And yet, it’s just a purse.  A vessel for carrying the sundry things that life sometimes necessitates.  When Frank realizes I’ve bought a new purse, he will roll his eyes at my frivolity… because, spending $27 (thank you Marshall’s!) to replace something I bought for $24 a year and a half ago (thank you, TJ Maxx!) is naturally frivolous in his eyes.  (I cannot get him to grasp that a purse is more than functional.  He seems to compare it to his wallet, which since it’s not falling apart at the seams he sees no logical reason to replace it.)  So, yeah, he’ll roll his eyes and question what is wrong with the dozen other purses accumulated in my closet, and I’ll just roll my eyes right back at him and tell him he just doesn’t get it… just like I do when he mentions the mess in my purse.

Life at its awesomest

Everyone has the cliché best-moment-of-their-life stories.  The day they got married, the birth of their babies, stuff like that.

I was reminded recently of a moment that I have, an awesome, top of the world moment that is completely not run-of-the-mill.

My best friends and I went to see The Complete Works of Shakespeare (Abridged) off-Broadway, maybe six or seven years ago.  (Which, if you ever have the opportunity to see this show, do it.  It’s hilarious.)  The show is very audience-participation-heavy with the actors in the aisles of the theater as much as they are onstage, and since Amanda and Cari and I are a bit, well, let’s call it feisty when we’re together, and we were sitting right on an aisle, we got a lot of attention from the actors.  They talked to us during the show and sat on us and laid across us and it was very funny.  Well, a part came in the show where they pulled a bunch of people on-stage to re-enact Ophelia’s inner angst at all the crap going on in her life, and I was one of the people pulled on-stage.  Some of the other people ‘volunteered’ were supposed to do stuff to just generally create a cacophony of noise and chaos, to duplicate everything going on in Ophelia’s brain and life, and then I was Ophelia.  At the apex of the mayhem, I was just supposed to scream.  So I did – and not one to shirk a responsibility, I screamed.  Oh, did I scream.  As long and loud and powerfully as I could.  To my complete surprise, my scream roused a standing ovation from the entire theater.  And this wasn’t a small theater, it was nearly the size of a regular Broadway theater.  I’d never really been the personal target of such applause before.  In sixth grade I won the school-wide spelling bee, and got a bit of lackluster sixth-grade applause for that, but I’d never just stood on a stage and had a wave of clapping and hollers and a sea of people on their feet cheering for *me*.   It was, in a word, exhilarating.  It created a wave of euphoria and adrenaline that only giving birth to my kids has duplicated.  And as such, it stands out as one of the more awesome moments of my life.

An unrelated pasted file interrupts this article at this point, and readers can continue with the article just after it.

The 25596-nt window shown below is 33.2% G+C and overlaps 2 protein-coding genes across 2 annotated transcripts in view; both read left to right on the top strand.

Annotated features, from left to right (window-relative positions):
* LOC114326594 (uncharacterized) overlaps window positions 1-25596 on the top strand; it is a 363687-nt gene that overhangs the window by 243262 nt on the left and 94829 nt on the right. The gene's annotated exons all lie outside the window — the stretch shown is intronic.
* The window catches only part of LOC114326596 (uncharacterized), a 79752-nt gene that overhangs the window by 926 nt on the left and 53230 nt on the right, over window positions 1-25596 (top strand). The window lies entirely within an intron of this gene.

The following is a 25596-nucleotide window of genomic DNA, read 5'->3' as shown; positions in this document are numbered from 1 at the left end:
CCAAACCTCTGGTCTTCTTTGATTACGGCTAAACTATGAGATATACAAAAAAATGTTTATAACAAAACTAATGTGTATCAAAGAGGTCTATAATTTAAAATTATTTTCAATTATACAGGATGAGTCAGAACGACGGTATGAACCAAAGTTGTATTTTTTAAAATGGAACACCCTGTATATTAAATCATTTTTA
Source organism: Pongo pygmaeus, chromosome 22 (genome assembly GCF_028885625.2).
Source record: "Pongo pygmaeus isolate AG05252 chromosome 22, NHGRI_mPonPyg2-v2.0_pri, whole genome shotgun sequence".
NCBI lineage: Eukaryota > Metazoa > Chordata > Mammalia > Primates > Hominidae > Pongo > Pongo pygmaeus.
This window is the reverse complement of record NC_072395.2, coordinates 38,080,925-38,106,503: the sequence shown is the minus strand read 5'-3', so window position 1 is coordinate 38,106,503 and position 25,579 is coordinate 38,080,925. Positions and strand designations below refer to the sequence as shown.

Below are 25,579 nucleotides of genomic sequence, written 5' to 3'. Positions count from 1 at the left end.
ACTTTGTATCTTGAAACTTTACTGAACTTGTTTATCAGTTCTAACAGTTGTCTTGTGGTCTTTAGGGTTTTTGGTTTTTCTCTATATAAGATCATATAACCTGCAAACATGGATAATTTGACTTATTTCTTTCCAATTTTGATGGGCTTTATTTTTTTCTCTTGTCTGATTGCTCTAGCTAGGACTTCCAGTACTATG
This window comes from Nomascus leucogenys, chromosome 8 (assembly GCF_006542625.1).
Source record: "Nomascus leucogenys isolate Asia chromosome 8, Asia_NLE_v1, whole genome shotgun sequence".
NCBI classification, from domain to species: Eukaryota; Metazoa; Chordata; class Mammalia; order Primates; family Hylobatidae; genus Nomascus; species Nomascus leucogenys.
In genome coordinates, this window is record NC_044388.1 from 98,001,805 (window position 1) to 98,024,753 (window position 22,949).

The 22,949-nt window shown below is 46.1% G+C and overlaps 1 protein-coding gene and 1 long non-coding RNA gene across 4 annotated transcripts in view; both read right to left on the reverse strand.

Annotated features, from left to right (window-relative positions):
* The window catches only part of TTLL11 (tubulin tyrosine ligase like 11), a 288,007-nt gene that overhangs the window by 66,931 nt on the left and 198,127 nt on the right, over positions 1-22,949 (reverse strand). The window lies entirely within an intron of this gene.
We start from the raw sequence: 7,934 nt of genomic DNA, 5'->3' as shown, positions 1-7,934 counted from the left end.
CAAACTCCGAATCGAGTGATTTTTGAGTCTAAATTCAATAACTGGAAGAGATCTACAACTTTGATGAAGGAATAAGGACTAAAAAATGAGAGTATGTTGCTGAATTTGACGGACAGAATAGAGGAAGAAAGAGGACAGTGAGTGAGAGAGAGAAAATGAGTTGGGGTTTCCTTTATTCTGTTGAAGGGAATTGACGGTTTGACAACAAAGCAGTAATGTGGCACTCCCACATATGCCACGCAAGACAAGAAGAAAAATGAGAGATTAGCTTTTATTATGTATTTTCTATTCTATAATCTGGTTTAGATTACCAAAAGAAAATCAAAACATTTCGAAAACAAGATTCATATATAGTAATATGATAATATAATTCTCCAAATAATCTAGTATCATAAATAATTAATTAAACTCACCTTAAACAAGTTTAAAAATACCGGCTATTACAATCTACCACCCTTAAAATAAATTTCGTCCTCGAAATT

Do you have a moment like that?  I would love to hear about it!


I have what might be an abnormally conscious fear of death.

It’s sort of hard for me to describe.  There is more than one facet to it.

First of all, I simply do not want to die, and I fear dying young.  I don’t want to abandon my children before they are old enough to know I loved them with all my being, and before they are mature enough to not be psychologically scarred by my absence.  I love life, I love being alive, and I don’t want it to end any time soon.